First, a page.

Funny story -- I have a number of virtual machines setup for various types of exploitation such as the machine I used below for this RID Hijacking post.  When I'm done with the exploitation, I will revert them back to their previous state to keep things clean and in order to have a fresh slate for my next "project".

After finishing up this post, I reverted the machine to a point further back than I thought and I was unable to login to the machine with the known password.  Quickly thinking, i was confident the box was vulnerable to MS17-010 but I was incorrect.  :\

This particular machine is hosted on a Xenserver hypervisor which allows you to detach the disk and reattach it elsewhere -- which is what I did.  Upon accessing the drive from another virtual machine, I changed the utilman.exe executable with a meterpreter executable.  I then reattached it to the original host.  If you're not familiar with this hack:  

Read more: RID Hijacking and Detection

I stumbled upon a vulnerable version of Oop CMS Blog which according to Exploit-DB is vulnerable to SQL Injection.  In order to better understand what I was dealing with, I downloaded the software and I installed it on the same operating system as the target server.  Looking at the comments on Exploit-DB, the injection points seemed relatively easy and I thought this was going to be a quick kill.  Due to a variety of different circumstances, I could never get from point A to point B in a single shot.  In the end, I wound up combining a few different pieces in order to get that initial shell.

From a web browser, we take a look at the site:

Read more: Combining Crumbs

SP: eric is one of the newer releases from Vulnhub and when I first started enumerating it, I spotted the .git directory.  Right off the bat, I figured that wasn't there by accident and I started Googling to find more information.  After a minute or so, I discovered a post titled:  "Don't publicly expose .git or how we downloaded your website's sourcecode" which lead me to a collection of tools written that facilitate data from sites where .git is exposed.

While I was working through this box, I was reminded of a Defcon talk, "Hacking Git", which I believe is along the same lines.  A quick search found some tools related from that talk but I wasn't as successful at extracting data as I was with the tools above so as far as I can tell, this is the quickest path to get where you need.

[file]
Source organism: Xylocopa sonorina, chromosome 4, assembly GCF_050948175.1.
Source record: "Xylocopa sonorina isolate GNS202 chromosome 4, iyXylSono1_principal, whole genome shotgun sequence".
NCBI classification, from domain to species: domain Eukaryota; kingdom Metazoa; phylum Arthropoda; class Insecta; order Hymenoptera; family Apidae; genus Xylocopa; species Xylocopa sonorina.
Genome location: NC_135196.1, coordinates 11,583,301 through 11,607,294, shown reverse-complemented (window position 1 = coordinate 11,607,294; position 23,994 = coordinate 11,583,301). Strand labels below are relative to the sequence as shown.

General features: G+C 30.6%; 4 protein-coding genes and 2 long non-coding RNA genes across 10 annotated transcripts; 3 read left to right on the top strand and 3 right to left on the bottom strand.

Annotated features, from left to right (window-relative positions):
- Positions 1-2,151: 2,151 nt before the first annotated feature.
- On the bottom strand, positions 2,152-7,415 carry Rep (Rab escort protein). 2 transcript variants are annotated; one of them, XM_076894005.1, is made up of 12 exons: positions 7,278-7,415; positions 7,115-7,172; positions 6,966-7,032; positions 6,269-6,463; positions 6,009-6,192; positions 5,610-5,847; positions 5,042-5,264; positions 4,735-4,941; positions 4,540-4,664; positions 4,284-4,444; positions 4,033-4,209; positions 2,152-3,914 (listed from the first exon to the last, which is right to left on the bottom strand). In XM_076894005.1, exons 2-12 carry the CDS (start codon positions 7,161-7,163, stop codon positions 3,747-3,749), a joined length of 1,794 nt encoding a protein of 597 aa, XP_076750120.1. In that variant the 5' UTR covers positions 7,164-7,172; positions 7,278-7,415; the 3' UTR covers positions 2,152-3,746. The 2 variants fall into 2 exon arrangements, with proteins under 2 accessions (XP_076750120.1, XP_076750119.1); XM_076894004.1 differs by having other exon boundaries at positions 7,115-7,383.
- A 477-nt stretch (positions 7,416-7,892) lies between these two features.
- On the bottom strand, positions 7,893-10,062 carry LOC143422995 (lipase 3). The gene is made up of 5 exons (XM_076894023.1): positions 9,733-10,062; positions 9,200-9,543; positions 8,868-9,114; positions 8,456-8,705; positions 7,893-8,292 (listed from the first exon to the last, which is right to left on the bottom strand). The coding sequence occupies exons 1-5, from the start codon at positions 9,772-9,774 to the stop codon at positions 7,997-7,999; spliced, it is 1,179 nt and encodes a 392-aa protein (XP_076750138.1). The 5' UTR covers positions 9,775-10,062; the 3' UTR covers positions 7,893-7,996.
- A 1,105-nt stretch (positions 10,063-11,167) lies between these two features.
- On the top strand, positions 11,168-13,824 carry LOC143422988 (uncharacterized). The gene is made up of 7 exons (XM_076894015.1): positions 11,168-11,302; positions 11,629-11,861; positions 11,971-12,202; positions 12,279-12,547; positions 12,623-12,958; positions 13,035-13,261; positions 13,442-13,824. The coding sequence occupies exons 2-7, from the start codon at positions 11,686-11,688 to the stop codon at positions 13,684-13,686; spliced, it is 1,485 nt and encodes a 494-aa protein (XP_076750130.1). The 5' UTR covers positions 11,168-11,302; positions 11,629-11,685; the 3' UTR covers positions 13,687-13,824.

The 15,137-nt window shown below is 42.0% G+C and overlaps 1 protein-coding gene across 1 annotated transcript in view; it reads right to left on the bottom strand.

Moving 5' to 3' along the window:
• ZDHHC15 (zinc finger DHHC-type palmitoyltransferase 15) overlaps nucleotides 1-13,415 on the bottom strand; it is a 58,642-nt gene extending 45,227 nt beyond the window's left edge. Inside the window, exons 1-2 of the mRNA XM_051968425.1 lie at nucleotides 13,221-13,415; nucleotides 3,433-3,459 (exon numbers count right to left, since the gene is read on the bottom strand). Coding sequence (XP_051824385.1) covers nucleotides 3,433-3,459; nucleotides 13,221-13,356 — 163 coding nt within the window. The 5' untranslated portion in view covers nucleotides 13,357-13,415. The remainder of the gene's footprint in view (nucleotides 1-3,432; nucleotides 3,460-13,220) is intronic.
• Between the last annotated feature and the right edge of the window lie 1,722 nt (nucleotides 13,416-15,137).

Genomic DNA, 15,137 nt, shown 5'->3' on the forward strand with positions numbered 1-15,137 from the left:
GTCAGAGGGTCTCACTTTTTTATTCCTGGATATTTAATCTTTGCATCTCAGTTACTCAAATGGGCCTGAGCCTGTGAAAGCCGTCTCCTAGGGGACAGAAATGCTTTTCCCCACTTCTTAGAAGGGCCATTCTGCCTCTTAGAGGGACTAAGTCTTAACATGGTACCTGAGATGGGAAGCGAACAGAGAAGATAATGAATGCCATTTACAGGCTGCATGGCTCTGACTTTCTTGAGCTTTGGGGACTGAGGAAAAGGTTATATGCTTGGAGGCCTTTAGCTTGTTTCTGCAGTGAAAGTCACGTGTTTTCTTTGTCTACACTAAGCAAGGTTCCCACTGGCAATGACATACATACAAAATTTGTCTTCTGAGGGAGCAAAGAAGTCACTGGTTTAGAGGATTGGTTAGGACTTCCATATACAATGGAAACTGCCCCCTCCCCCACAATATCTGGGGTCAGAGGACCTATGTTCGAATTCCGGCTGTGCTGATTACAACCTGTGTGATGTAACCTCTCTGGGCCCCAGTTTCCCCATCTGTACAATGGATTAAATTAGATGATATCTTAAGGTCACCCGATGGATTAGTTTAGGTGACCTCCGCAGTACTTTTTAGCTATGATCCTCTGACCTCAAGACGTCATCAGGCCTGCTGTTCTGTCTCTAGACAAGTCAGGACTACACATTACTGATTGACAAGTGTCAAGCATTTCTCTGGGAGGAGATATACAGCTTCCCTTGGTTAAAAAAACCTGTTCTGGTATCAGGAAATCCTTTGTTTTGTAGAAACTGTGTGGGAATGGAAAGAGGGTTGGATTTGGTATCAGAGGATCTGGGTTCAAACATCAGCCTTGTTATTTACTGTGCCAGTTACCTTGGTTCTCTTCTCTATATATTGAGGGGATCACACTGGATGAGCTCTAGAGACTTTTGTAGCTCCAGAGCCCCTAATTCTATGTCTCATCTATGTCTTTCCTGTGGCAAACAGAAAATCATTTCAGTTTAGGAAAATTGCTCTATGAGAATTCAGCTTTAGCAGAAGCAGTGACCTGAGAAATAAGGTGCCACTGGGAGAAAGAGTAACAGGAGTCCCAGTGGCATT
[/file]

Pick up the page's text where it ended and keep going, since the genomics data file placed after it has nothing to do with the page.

Anyway, I kick off with an Nmap scan:

Read more: Vulnhub SP: eric Walkthrough

I'm working on another box but I can't root it.  The initial foothold is very unique and even though I was tempted to write up just that part, I really want to do a full write-up so I'm holding off.  After banging my head far for too long and spending more time than I allot for these diversions, I decided to step back from it for a day or two.  In my "cooling off" period, I fired up another newly released box from Vulnhub titled "RootThis".  

Before I get started with the walk-through, let me point to a post I'd recently written:  Drupal to Reverse Shell

The timing of these articles couldn't be better.  Spending the time working with Drupal and then coming across this box made my life so much easier.

Let's not get too far ahead --

Read more: Vulnhub RootThis: 1

I was tasked with searching for data within Word and Excel files similar to something I'd written a while back but an expansion of that original request.  Instead of searching for a specific term within the filename, we are now searching inside of the files looking for a specific phrase.  When I was finished, I gained some additional knowledge -- some good and some not so good.  I started out with a myopic mindset but realized the gravity of the situation once I moved from my test environment to the live system.

That's not to say that it doesn't work so let's walk through the test situation and then I can elaborate on the issues.

We start off with our test folder which contains a dozen or so Excel files.  Within a couple of those Excel files, I've inserted a username and password.  In one of the folders, I've created a subfolder to ensure the -Recurse function was working.  

Read more: PowerShell Password Hunter

There are a variety of methods for generating payloads and depending on the avenue of attack, one method might prove to be a better route than another.  For example, in my opinion, any sort of .bat file email attachment or web download comes off as a bit more suspicious to me than say an emailed Excel or Word document.  That's not to say that you couldn't get someone to launch a .bat file but it's a lot more likely that someone would open a Word or Excel document from a trusted friend or colleague -- if you were able to spoof email from that trusted friend or colleague.  

It's also been my experience that the protection mechanisms on modern operating systems are getting better.  That is to say that Windows 8 & 10 are better than say Windows 7 and some antivirus products are proving to be a bit more challenging to get around than in years past.  Again, I'm leaning more toward the Office document rather than something that comes off as suspicious to these protections.

Read more: Payloads and Antivirus